Teaching 5th grade this spring at Corbett, I had a tendency to over-pack my lesson plans. There were so many activities, poems, discussion topics, and other exciting things I wanted to share that it was often a challenge to finish the lessons in the sixty minute class period. So one day, I decided to simplify. I created a lesson plan that involved only reading and discussing one poem, individual writing time, and sharing time.
We started out by reading William Carlos Williams' poem, "This Is Just to Say." I asked a volunteer to read the poem aloud, then I read it aloud, then we talked about the speaker and the intended audience, the motivation behind writing the poem and the tone of the poem.
My students needed no prompting to know that this "apology" note was no apology--they loved how the last stanza of the poem rubbed in the crime:
By Nina Vega-Westhoff
A classmate one day brought in to Laynie Browne's course "At the Intersection of Writing and Teaching" the Michael Stillman poem "In Memoriam John Coltrane." The poem was exciting, an immediate encounter with repetition, rhythm, and word play. As a class, we seemed to have a collective a ha! moment with the poem--I personally felt I should have discovered this poem long before--and so it seemed an ideal literary model around which to structure a lesson. But I wasn't sure how to do so--there were so many possibilities immediately suggested and yet I wasn't sure where I wanted to go with it.
by Laynie Browne & Benjamin and Jacob Davidson
Laynie Browne is the author of eight collections of poetry, most recently The Desires of Letters (Counterpath Press, 2010). She is Elementary Education Coordinator for the Poetry Center and is currently developing an interdisciplinary outreach program to connect scientists and writers at University of Arizona and in the greater Tucson community.
Benjamin Davidson just finished 5th grade. His hobbies include writing, fossil hunting and spending time with his pet rabbit, Bunny Bunkins.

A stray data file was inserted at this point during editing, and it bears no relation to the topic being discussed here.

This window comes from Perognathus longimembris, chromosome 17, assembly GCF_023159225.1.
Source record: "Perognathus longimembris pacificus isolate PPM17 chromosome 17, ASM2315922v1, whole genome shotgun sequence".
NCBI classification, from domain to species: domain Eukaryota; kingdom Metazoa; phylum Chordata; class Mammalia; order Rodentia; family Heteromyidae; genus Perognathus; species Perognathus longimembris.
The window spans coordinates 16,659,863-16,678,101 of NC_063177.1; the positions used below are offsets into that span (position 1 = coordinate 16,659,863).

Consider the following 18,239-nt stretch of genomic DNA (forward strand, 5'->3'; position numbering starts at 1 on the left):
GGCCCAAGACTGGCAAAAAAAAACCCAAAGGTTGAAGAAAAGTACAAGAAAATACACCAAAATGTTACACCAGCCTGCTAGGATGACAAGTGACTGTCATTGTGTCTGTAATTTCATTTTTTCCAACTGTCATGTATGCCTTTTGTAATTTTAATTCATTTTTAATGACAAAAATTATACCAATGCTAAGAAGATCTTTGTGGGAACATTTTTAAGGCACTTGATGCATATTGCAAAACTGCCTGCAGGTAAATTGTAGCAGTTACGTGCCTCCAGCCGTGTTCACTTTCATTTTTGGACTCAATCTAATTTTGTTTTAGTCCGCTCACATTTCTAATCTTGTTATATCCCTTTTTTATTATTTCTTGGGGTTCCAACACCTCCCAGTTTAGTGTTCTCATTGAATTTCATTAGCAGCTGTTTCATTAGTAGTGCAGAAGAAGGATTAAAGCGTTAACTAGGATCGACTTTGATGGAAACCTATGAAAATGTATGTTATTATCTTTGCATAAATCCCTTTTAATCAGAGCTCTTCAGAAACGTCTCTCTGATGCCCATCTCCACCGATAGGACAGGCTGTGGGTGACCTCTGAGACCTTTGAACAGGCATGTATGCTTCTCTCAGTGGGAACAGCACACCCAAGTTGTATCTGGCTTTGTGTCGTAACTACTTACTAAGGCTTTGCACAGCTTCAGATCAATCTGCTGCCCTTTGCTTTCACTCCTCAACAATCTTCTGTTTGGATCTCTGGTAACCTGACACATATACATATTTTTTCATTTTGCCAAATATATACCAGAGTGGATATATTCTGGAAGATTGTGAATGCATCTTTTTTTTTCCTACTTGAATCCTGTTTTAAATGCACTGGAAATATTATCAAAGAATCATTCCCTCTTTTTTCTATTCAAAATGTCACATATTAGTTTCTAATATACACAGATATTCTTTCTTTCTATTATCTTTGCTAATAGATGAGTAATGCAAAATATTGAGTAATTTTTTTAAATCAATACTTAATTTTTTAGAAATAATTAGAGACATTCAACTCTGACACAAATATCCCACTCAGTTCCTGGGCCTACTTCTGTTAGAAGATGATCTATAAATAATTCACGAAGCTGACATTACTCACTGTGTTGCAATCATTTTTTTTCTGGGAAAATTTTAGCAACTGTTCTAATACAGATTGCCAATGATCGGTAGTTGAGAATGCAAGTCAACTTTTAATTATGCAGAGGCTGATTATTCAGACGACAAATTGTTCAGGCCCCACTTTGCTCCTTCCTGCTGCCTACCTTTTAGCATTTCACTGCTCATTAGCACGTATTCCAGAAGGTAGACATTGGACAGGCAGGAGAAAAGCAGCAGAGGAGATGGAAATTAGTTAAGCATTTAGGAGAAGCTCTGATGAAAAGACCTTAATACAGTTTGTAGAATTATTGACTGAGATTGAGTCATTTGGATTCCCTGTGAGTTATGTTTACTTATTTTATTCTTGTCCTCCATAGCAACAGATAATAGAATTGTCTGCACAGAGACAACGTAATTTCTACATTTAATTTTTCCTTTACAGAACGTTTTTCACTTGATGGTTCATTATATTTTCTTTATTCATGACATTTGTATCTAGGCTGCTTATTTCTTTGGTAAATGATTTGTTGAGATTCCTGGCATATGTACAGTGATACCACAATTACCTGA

Jacob Davidson just finished 3rd grade. He loves math, bionicles, mechanical pencils, drawing and writing adventure and science fiction stories and comics. He also likes to take apart machines.
by Glen Grunberger
Glen Grunberger worked for many years as a somewhat sane, relatively stable attorney in Austin, Texas before committing the decidely un-sane, entirely destabilizing act of moving to Tucson last summer to enroll in the University of Arizona's MFA program in Creative Writing. He has just completed his first year as a fiction writer in the program, and while he's quite certain he's no longer certain of anything, he loves being able to say he hangs out with poets. Glen is accompanied by his fearless wife Sara, who teaches biology at Cholla High School in Tucson, and their dog, Maya, who teaches them both how to be human.
Of all the lessons I taught this past spring in my residency at Corbett Elementary, one of the easiest and most fun was writing poems "by" the children's pets. I introduced poems from the book Unleashed: Poems by Writers' Dogs as a springboard for the children to channel their favorite animals' voices. The goal was to tap into the ready enthusiasm and imaginative connections kids have for their pets and write poems from the first-person perspective of the animals. The lesson turned out to be a great way to exercise the young writers' skills with personification and dialogue and to develop that most essential of writerly muscles, empathy.
by Erin Armstrong
Erin Armstrong lives in Tucson, AZ and loves the unbearable heat that the desert offers. She is currently working on her M.F.A. in fiction at the University of Arizona and is trying to tackle the short story form. Her primary interest lies in the intersection of the genres, and the creation of hybrid pieces. She has read for Sonora Review, interned at Madden Media in the editorial department, and will be working with the magazine CutThroat next fall. She recently finished teaching at Keeling Elementary as a Teaching Artist and will be working for Summer Fine Arts this summer.
I don't think anyone will disagree that television, movies, and the Internet are entities that surround our students. I recently taught two fourth grade classes at Keeling Elementary, and one of my most successful lessons was allowing students to incorporate the characters that they have come to love, through these mediums, into their writing. I found that students weren't as exposed to reading books as I had expected, but television was something in their everyday life. While my ultimate goal was to promote reading and writing, I found that referencing a medium that students were familiar with helped me encourage the act of reading and writing. Students talked about this lesson plan for weeks, and I could often use this lesson as a reference in explaining other aspects of writing. This lesson gives students the chance to explore back-story, character development, description, and if they chose to mimic the literary model (the poem) they have a chance to explore rhyme.